Overcoming Rejection

by Andrea M. Darcy
Reviewed by Dr Sheri Jacobson

Been dumped out of the blue by a romantic partner? Or had a friend suddenly shut you out? Rejection can feel overwhelming. But it is possible to navigate rejection with your self-esteem intact.

How to handle rejection

1. Step back. Now.

Obsessively calling, texting, or in any other way hounding the person who rejected you? Stop. Not only does this push any chance of reconciliation or future peace further and further away? It lowers your self-esteem right when you need it most.

2. Let yourself have bad days.

Pretending you are fine just means more problems down the line. Let yourself have a few down days. Cry if you need to. Our brains are wired to seek acceptance -- at one point being rejected by our 'tribe' would have meant certain death. So it's normal to at first feel upset.

3. Stop telling the story.

The problem here is that each time we tell the story we make him or her more the 'baddie'. Or, perhaps worse, romanticise the good bits of the relationship. Either our self-respect drops with each additional white lie, or we end up going back to a bad relationship we've painted better than it was. By all means tell your friends (once), and talk it through with a counsellor. But stop going on about it.

4. Get it out in other ways.

Of course you do need to get out the emotions around rejection. So do it in ways that actually work. Write it out in a journal. Write him or her furious letters you rip up. Imagine a pillow is your ex and punch it, or go right for that punching bag at the gym. Whatever works in a safe, useful way.

5. Accept your responsiblity.

There were two people in the relationship. Unless you just met the person and they ghosted you (that is about them, not you), then one of the best ways to free yourself and move on is to be honest about any manipulations or poor communication you used. And then learn how to do things differently next time.

6. Hang up your victim shoes.

If you always go into ‘poor me’ mode, then learn about the victim mentality. The problem with being a victim is it requires ignoring and denying all your personal power. And you need that power right now to make better decisions and take care of yourself.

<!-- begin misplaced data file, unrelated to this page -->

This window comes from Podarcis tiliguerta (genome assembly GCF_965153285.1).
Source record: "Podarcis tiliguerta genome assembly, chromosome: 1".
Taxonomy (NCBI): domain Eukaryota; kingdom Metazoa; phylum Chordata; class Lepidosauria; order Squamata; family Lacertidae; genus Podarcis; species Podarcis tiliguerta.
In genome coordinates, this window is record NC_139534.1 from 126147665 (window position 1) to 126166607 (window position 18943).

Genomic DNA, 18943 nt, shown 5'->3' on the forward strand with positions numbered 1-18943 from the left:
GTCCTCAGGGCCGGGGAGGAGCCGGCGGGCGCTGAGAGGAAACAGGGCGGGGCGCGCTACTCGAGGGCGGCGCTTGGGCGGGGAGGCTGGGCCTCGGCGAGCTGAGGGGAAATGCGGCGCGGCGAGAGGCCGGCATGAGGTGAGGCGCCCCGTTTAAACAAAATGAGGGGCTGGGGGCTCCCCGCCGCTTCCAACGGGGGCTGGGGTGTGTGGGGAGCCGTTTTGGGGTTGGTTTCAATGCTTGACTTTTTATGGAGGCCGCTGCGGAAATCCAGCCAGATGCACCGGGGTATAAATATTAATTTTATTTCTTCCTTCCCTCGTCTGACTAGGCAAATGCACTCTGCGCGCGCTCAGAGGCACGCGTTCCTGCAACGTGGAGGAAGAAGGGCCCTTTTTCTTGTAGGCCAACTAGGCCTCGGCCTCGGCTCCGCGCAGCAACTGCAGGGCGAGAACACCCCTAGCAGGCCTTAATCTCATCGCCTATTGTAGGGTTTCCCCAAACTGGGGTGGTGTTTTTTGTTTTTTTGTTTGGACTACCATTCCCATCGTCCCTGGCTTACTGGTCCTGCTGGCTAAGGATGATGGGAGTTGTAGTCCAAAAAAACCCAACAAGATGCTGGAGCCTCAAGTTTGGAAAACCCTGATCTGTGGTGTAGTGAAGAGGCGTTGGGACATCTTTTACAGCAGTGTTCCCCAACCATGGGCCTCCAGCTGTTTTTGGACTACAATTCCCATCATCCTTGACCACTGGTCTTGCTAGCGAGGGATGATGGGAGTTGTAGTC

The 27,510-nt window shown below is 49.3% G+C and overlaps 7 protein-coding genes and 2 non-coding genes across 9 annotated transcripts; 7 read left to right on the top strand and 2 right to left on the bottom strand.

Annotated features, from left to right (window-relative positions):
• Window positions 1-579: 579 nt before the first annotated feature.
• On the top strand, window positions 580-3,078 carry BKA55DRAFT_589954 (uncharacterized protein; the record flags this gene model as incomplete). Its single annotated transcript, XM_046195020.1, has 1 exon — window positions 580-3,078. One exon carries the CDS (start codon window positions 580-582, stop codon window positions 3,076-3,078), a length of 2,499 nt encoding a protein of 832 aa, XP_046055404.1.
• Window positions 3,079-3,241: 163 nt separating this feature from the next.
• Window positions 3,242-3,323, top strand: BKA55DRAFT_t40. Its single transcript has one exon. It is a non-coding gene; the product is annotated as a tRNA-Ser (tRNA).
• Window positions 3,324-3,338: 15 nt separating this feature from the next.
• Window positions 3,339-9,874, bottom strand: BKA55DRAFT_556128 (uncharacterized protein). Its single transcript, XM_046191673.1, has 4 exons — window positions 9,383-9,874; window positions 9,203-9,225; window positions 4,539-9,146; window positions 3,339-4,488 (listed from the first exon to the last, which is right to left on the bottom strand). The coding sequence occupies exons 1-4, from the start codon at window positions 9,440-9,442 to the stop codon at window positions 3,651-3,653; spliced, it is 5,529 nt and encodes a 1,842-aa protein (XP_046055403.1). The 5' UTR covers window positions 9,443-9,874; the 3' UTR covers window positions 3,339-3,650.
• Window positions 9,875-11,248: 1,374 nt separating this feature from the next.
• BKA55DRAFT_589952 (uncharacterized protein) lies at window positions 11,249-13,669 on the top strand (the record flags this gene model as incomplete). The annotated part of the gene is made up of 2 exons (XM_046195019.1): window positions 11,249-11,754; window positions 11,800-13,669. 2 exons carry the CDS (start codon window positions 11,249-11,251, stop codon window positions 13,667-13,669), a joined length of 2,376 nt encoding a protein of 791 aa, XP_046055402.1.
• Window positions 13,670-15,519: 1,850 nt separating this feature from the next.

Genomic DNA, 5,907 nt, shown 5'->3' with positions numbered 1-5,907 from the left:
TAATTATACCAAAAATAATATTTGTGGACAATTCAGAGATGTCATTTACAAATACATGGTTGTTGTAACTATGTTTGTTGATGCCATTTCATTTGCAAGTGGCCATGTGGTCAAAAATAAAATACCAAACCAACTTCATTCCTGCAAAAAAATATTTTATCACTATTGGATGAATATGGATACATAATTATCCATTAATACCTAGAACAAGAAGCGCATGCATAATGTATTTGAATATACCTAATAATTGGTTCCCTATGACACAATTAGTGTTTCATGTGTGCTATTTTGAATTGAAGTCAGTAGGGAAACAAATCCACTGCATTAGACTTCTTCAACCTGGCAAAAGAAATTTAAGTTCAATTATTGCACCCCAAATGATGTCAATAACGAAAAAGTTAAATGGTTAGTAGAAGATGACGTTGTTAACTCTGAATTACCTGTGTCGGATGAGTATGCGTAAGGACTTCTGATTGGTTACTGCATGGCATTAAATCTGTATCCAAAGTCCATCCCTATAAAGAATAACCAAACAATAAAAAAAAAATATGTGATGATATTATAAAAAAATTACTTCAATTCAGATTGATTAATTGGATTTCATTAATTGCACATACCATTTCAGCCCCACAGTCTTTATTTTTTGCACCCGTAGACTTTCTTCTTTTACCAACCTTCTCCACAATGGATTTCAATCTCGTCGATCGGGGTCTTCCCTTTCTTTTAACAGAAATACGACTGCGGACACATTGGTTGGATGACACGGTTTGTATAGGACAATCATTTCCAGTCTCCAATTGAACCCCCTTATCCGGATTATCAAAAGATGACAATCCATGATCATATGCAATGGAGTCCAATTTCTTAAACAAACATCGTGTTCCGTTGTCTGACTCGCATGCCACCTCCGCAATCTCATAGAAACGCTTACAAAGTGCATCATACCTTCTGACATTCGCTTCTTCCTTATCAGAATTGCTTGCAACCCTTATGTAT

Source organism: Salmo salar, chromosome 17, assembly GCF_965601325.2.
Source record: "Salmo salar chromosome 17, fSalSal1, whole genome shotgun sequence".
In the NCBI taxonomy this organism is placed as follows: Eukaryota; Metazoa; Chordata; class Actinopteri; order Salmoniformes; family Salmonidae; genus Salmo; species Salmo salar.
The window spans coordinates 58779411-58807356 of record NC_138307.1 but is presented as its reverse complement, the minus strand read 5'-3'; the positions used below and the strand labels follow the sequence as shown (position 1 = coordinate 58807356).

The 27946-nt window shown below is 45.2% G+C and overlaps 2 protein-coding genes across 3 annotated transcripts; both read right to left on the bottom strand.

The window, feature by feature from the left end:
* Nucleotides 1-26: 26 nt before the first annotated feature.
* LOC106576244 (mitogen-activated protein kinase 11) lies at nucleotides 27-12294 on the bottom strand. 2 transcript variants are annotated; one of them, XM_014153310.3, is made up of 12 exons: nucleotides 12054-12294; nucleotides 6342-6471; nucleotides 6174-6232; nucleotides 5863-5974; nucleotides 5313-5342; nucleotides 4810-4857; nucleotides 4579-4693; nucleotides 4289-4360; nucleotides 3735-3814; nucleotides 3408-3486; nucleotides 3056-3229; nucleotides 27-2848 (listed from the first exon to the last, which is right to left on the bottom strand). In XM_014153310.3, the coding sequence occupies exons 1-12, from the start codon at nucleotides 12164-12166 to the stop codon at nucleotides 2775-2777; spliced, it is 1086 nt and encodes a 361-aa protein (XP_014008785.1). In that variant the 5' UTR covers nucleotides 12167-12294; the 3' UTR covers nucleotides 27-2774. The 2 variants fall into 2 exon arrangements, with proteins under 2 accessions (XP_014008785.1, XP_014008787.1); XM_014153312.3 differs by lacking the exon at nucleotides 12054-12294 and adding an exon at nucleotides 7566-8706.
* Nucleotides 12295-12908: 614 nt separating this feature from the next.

7. Up your self-care.

Yes, you might want to eat cake all day, get drunk, and run out and have casual sex with someone. But this will simply lead to feeling worse. Call supportive friends who are into healthy living, book a massage, pick up that book you have wanted to read. And learn about self-compassion, the fine art of being nice to yourself.

8. Connect it back.

Does your response to the rejection feel, well…. huge? It's probably related to unresolved past issues. Did you feel rejected by parents? Siblings? Classmates? Write letters to those people. If you want you can ever start a dialogue, imagining writing their response. Write until you feel less emotional, then rip everything up (don't send!).

9. Don’t make it all about you.

Just like you are bringing past pain to the situation, accept that the other person probably did the same with their decision to reject you. They have their own issues that you are not responsible for. So don’t make the rejection who you are. Leave it as who they are.

10. But do learn from it.

When you are feeling steady again, see what you can learn from this situation. Did you rush into the relationship? Was the communication poor? Did you take the time to get to know them? Were you yourself in the relationship? Learn about healthy relationships and resolve to do things differently next time.

11. Recognise how you reject yourself.

If we are always rejected by others, it’s because on a certain level we are rejecting ourselves. Listen to your thoughts. Are you always criticising yourself? Or are you always putting aside your own needs, desires, and interests to be codependent and please others?

12. Get support.

Can’t stop texting your ex, or the friend who dumped you? Or talking about it? Or feeling sorry for yourself? Friends don't seem to understand, or have nobody to talk to? Consider booking a counsellor. They create a safe, non-judgemental space for you to process your experience and consider what you want next for yourself.

Ready to stop the cycle of rejection in your relationships? Find a therapist you like at a price you can afford and get talking.

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